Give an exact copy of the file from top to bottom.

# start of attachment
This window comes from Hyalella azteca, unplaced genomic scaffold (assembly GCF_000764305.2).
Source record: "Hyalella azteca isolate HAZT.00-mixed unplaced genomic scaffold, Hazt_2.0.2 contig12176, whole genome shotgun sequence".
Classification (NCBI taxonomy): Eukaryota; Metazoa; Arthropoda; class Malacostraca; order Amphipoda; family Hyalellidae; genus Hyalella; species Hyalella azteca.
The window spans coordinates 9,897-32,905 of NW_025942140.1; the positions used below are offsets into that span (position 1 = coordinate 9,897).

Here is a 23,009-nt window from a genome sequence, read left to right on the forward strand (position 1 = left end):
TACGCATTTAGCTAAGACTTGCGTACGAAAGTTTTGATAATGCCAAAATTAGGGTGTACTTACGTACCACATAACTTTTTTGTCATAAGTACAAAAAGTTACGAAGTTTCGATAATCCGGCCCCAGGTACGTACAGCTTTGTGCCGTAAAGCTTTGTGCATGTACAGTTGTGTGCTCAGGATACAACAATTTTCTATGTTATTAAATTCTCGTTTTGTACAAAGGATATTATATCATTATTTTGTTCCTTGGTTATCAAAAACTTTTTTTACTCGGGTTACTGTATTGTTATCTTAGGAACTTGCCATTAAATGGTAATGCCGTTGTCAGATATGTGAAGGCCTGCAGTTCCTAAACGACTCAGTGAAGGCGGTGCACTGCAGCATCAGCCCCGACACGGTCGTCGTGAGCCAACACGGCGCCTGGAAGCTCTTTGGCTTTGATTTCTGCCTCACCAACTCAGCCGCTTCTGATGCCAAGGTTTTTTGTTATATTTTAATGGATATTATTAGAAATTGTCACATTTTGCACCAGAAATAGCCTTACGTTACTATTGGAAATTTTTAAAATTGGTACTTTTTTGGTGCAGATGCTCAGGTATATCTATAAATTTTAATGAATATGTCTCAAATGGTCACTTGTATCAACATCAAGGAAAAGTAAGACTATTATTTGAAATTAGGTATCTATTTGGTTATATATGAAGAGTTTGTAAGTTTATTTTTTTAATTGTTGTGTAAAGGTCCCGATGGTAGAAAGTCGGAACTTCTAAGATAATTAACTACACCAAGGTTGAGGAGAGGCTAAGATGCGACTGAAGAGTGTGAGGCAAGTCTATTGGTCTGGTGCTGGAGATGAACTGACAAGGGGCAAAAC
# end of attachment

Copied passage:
This window comes from Hyalella azteca, unplaced genomic scaffold (assembly GCF_000764305.2).
Source record: "Hyalella azteca isolate HAZT.00-mixed unplaced genomic scaffold, Hazt_2.0.2 contig12176, whole genome shotgun sequence".
Classification (NCBI taxonomy): Eukaryota; Metazoa; Arthropoda; class Malacostraca; order Amphipoda; family Hyalellidae; genus Hyalella; species Hyalella azteca.
The window spans coordinates 9,897-32,905 of NW_025942140.1; the positions used below are offsets into that span (position 1 = coordinate 9,897).

Here is a 23,009-nt window from a genome sequence, read left to right on the forward strand (position 1 = left end):
TACGCATTTAGCTAAGACTTGCGTACGAAAGTTTTGATAATGCCAAAATTAGGGTGTACTTACGTACCACATAACTTTTTTGTCATAAGTACAAAAAGTTACGAAGTTTCGATAATCCGGCCCCAGGTACGTACAGCTTTGTGCCGTAAAGCTTTGTGCATGTACAGTTGTGTGCTCAGGATACAACAATTTTCTATGTTATTAAATTCTCGTTTTGTACAAAGGATATTATATCATTATTTTGTTCCTTGGTTATCAAAAACTTTTTTTACTCGGGTTACTGTATTGTTATCTTAGGAACTTGCCATTAAATGGTAATGCCGTTGTCAGATATGTGAAGGCCTGCAGTTCCTAAACGACTCAGTGAAGGCGGTGCACTGCAGCATCAGCCCCGACACGGTCGTCGTGAGCCAACACGGCGCCTGGAAGCTCTTTGGCTTTGATTTCTGCCTCACCAACTCAGCCGCTTCTGATGCCAAGGTTTTTTGTTATATTTTAATGGATATTATTAGAAATTGTCACATTTTGCACCAGAAATAGCCTTACGTTACTATTGGAAATTTTTAAAATTGGTACTTTTTTGGTGCAGATGCTCAGGTATATCTATAAATTTTAATGAATATGTCTCAAATGGTCACTTGTATCAACATCAAGGAAAAGTAAGACTATTATTTGAAATTAGGTATCTATTTGGTTATATATGAAGAGTTTGTAAGTTTATTTTTTTAATTGTTGTGTAAAGGTCCCGATGGTAGAAAGTCGGAACTTCTAAGATAATTAACTACACCAAGGTTGAGGAGAGGCTAAGATGCGACTGAAGAGTGTGAGGCAAGTCTATTGGTCTGGTGCTGGAGATGAACTGACAAGGGGCAAAAC